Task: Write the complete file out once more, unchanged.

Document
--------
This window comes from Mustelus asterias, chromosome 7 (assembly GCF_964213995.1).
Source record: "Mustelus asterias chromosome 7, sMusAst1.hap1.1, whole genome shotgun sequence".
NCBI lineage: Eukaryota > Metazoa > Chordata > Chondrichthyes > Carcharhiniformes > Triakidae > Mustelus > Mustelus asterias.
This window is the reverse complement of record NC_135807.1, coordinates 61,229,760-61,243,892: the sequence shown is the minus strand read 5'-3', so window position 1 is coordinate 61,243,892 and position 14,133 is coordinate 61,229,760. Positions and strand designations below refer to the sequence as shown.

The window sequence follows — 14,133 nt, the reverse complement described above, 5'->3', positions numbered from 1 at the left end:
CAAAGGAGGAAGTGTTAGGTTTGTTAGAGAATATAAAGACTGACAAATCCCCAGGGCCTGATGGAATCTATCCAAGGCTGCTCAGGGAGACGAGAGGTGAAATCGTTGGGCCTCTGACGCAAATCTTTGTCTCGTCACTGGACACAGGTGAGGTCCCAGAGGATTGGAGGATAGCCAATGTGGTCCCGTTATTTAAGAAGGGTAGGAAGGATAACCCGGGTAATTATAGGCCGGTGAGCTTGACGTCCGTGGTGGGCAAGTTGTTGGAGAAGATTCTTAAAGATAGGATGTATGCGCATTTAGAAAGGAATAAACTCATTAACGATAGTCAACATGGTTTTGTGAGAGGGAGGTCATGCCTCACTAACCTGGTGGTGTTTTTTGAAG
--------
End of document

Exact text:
This window comes from Mustelus asterias, chromosome 7 (assembly GCF_964213995.1).
Source record: "Mustelus asterias chromosome 7, sMusAst1.hap1.1, whole genome shotgun sequence".
NCBI lineage: Eukaryota > Metazoa > Chordata > Chondrichthyes > Carcharhiniformes > Triakidae > Mustelus > Mustelus asterias.
This window is the reverse complement of record NC_135807.1, coordinates 61,229,760-61,243,892: the sequence shown is the minus strand read 5'-3', so window position 1 is coordinate 61,243,892 and position 14,133 is coordinate 61,229,760. Positions and strand designations below refer to the sequence as shown.

The window sequence follows — 14,133 nt, the reverse complement described above, 5'->3', positions numbered from 1 at the left end:
CAAAGGAGGAAGTGTTAGGTTTGTTAGAGAATATAAAGACTGACAAATCCCCAGGGCCTGATGGAATCTATCCAAGGCTGCTCAGGGAGACGAGAGGTGAAATCGTTGGGCCTCTGACGCAAATCTTTGTCTCGTCACTGGACACAGGTGAGGTCCCAGAGGATTGGAGGATAGCCAATGTGGTCCCGTTATTTAAGAAGGGTAGGAAGGATAACCCGGGTAATTATAGGCCGGTGAGCTTGACGTCCGTGGTGGGCAAGTTGTTGGAGAAGATTCTTAAAGATAGGATGTATGCGCATTTAGAAAGGAATAAACTCATTAACGATAGTCAACATGGTTTTGTGAGAGGGAGGTCATGCCTCACTAACCTGGTGGTGTTTTTTGAAG